President Donald Trump deployed federal forces in late July to Portland, Oregon hoping to quell the Black Lives Matter protests that began in May after the death of George Floyd by Minneapolis police officers. However, the president likely has ulterior motives for sending these forces into the city of Portland. Scenes of protests from Portland have gained national coverage since forces were sent in. News coverage often highlights the violent scenes of protests which occur at night rather than the peaceful protests that have taken place daily. Based on the rhetoric used by the president and his political campaign advertisements, it is clear that he wants to paint the protesters as a violent threat to democracy, highlight to his voter base that he will use extreme measures to protect them from “anarchists and agitators,” as well as using this stunt to divert attention from his failure to handle the COVID-19 pandemic.
The federal forces that were present in Portland are from the Department of Homeland Security (DHS). The DHS agents were sent to protect federal property from further being destroyed. The department’s acting secretary, Chad F. Wolf has used 40 U.S. Code 1315 to provide a legal basis for the deployment of agents. The U.S. Code states that agents can be used to protect property “owned or occupied by the federal government.”
However, DHS agents have received harsh criticism after social media videos surfaced which showed agents tear gassing protesters and using unmarked cars to transport protesters who were being arrested. In a tweet on July 20, Governor Kate Brown spoke out against the actions of the DHS agents. “This is a democracy, not a dictatorship. We cannot have secret police abducting people in unmarked vehicles. I can’t believe I have to say that to the President of the United States.”
The Democratic senators from Oregon, Jeff Merkley, and Ron Wyden, have also denounced the actions of the president. Senator Merkley wrote in a tweet on July 18 that both he and Senator Wyden are introducing an amendment to the defense bill hoping to “stop the Trump administration from sending its paramilitary squads on American streets.” The amendment features protections for protestors against some of the actions taken by federal agents, such as arrests using unmarked cars and crowd control methods. Furthermore, the American Civil Liberties Union of Oregon filed and won a lawsuit on July 24 which now protects journalists and legal observers from being arrested at protests.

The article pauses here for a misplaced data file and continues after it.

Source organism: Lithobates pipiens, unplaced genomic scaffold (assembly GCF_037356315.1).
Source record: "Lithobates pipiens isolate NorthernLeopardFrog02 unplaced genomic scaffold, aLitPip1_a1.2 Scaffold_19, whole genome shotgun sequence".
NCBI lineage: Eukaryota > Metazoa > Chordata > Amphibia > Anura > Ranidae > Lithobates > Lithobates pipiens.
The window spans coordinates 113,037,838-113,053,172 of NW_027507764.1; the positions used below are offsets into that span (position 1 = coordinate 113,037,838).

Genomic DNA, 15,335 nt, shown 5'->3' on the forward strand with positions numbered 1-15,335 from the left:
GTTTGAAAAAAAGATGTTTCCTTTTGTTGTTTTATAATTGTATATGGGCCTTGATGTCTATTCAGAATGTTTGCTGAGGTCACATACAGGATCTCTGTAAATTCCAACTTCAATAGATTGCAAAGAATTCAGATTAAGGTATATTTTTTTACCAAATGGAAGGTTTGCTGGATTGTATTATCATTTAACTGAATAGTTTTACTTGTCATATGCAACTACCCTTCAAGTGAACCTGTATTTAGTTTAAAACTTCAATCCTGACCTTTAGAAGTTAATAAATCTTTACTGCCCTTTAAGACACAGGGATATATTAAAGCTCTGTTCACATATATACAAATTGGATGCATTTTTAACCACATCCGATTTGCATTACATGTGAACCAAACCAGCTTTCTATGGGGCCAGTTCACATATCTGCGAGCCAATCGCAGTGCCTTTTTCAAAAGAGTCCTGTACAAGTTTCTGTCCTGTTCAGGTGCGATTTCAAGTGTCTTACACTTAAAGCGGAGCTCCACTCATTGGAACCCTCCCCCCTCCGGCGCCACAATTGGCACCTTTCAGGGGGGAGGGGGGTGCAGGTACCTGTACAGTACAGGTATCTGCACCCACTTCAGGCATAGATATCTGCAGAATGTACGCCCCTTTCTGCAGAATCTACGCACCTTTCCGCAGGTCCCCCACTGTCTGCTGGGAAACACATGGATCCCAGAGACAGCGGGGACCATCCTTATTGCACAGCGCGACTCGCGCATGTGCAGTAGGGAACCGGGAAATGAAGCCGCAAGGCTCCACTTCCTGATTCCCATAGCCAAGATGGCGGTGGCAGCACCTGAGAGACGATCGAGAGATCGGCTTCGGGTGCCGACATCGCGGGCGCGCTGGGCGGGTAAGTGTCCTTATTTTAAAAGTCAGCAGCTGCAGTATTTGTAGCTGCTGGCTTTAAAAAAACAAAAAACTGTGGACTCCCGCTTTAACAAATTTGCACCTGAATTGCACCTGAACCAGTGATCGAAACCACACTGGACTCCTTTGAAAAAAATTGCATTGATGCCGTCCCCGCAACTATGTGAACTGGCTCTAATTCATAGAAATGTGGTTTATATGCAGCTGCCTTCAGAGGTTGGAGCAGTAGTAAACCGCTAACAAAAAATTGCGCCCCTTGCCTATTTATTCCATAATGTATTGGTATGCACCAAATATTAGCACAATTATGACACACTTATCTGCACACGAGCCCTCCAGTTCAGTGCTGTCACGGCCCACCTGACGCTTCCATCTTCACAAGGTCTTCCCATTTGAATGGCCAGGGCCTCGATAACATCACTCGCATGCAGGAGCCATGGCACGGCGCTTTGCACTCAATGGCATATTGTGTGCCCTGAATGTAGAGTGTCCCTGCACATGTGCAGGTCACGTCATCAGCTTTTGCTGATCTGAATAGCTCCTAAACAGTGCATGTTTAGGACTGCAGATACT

Despite the backlash that President Trump has received from Oregon government officials and many Americans, it is apparent that his deployment of federal troops is deliberate. On July 20, President Trump released a political advertisement on Twitter that attacks the movement to defund the police. The advertisement starts with an elderly white woman sitting on her couch and watching the news. The television which is playing the news show protesters holding signs relating to the Black Lives Matter movement and a man’s voice describing a police department being defunded. The woman shakes her head at the TV and then turns as she hears a noise from outside her home. The woman picks up her phone and dials 911 as a robber tries to break into her home. However, there is no one at the police department to answer her call and it goes to voicemail. The advertisement ends with the robber entering the home, the phone falling to the ground and the message “You won’t be safe in Joe Biden’s America.”
This advertisement is effective because it plays on the fears of the individuals who support the police department, attacks both the protests and Democrats and paints the police as a necessity in American society. The release of this advertisement and his deployment of DHS agents highlights President Trump as the protector from chaos, establishing law and order to counter robbers entering homes and protesters on the street.
President Trump also solidifies the Us-vs-Them mentality in an earlier tweet about federal forces in Portland. “We are trying to help Portland, not hurt it,” the president stated in a tweet on July 19. “Their leadership has, for months, lost control of the anarchists and agitators. They are missing in action. We must protect Federal property AND OUR PEOPLE.”
The capitalization and use of the phrase “our people” make the divide stronger. President Trump is sending the message that some protestors are not only attacking buildings but are also attacking his voter base. Thus, the decision to send in federal agents may seem perfectly acceptable to his voter base. It highlights that when Trump supporters are feeling vulnerable and scared, the president uses this to his advantage by sending DHS agents to Portland, which makes them feel safer. This strategy works even if his voter base is not in the Oregon area. Since many of his voters live in rural America, they are often not in the spotlight. By sending troops, Trump emphasizes the lengths he will go to make voters feel protected, This makes his voter base feel heard, seen, and appreciated, a feeling Trump hopes to capitalize on.
The deployment of DHS agents is also used as a distraction method. It diverts attention from the current global pandemic, and more importantly, widespread criticism levied against his administration for its handling of the pandemic. This places the focus on the destruction of federal property rather than his administration’s failures. The president is further distracting by announcing his plan to deploy around 150 agents to the city of Chicago.
Governor Kate Brown says it best in a tweet from July 21. “The Trump administration is not interested in problem-solving. The Trump administration is not interested in public safety. They are interested in political theater.”